John Larrysson's Column: The Pandemic is Latin

Many of the words used to describe our current pandemic are from Latin.  Starting with the English word virus, which is from the Latin word virus meaning poison. The name Coronavirus was chosen because under a microscope the virus looks like a crown. The English word crown comes from the Latin word corona meaning a crown (or laurel wreath) given to army heroes. 

A pandemic is just an epidemic that is worldwide and is from the Late Latin pandemus. The prefix pan- meaning all and every came into English from Latin (although originally from Greek). The word epidemic is from the Medieval Latin epidemia (although originally from the Greek epidemia meaning upon the people). 

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The word quarantine means forty from the Latin quadraginta. This use of forty is from the Bible where forty days or forty years symbolised a long time.* Without enough medical knowledge of disease, Europeans simply reverted to forty days as a reasonable guess for how long someone suspected of carrying disease should be isolated.

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Apparently there are many asymptomatic people who are walking around slowly spreading the virus. The prefix a- is a reduced form of the Latin prefix ab- (from, away, off) added onto the word symptomatic to mean a negative asymptomatic- not showing symptoms. The adjective symptomatic is from the Late Latin symptomaticus, which is from the Medieval Latin sinthoma.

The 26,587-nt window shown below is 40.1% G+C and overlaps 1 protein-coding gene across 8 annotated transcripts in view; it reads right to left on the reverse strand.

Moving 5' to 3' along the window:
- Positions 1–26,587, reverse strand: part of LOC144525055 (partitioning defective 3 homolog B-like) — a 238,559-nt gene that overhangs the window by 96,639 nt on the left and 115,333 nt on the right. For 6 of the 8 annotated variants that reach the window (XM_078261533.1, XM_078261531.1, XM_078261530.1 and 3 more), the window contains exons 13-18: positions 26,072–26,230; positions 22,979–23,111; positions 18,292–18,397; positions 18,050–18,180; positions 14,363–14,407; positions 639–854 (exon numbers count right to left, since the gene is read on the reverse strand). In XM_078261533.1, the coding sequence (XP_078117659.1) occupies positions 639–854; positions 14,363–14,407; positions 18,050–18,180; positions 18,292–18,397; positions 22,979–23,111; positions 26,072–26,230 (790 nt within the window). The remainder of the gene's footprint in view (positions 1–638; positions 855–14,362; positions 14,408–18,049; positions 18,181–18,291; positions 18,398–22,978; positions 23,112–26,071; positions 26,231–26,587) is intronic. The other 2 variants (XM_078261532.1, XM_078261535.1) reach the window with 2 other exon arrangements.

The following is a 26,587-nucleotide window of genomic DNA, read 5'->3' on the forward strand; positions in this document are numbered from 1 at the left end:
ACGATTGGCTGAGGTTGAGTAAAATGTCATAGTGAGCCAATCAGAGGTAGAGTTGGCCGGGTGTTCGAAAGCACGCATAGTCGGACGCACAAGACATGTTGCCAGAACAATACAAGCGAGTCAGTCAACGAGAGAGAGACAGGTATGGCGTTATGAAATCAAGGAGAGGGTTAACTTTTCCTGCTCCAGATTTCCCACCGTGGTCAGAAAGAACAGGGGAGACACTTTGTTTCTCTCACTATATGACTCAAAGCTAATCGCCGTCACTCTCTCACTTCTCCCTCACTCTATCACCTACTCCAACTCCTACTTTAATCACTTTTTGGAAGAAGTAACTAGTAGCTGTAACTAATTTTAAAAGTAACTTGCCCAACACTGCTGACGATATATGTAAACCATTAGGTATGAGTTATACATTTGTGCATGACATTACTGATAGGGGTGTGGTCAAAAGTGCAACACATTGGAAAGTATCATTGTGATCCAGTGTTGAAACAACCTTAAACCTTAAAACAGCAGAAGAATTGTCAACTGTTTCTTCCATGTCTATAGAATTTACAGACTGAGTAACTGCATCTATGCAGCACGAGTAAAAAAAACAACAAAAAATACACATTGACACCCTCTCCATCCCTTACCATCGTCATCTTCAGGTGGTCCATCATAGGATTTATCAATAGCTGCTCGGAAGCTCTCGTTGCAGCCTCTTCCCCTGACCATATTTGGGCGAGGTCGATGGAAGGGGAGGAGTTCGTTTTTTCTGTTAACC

The best way to avoid catching the coronavirus is to practise social distancing. Practise is from the Medieval Latin practicare, meaning to do. Social is from the Latin socialis, meaning companionship and living with others. And of course distance comes from the Latin distantia, meaning standing apart.

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The whole world is now awaiting a vaccine, and you guessed it. The word vaccine is from the Latin vaccinus, meaning from cows. That seems strange at first. What does a vaccine have to do with cows? The answer comes from the English scientist-doctor Edward Jenner. He discovered that people who caught cowpox, a mild disease of cows, did not catch the related, but deadly, disease smallpox. He used this information to develop the first vaccine. 

In subjects like medicine, science, religion and law one of the first things university students need to do is learn the words people use for their subject. Usually, they are, in fact, learning a little Latin.

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Footnote: In 16th century English law a quarantine was the forty days in which a widow has the right to remain in her dead husband's house before another person has inherited it.

by John Larrysson [email protected]

A native English speaker who has been teaching practical English in Hong Kong for over two decades.


NOTE: Starting in 2016, this column has been published once every two weeks, on every other Tuesday.

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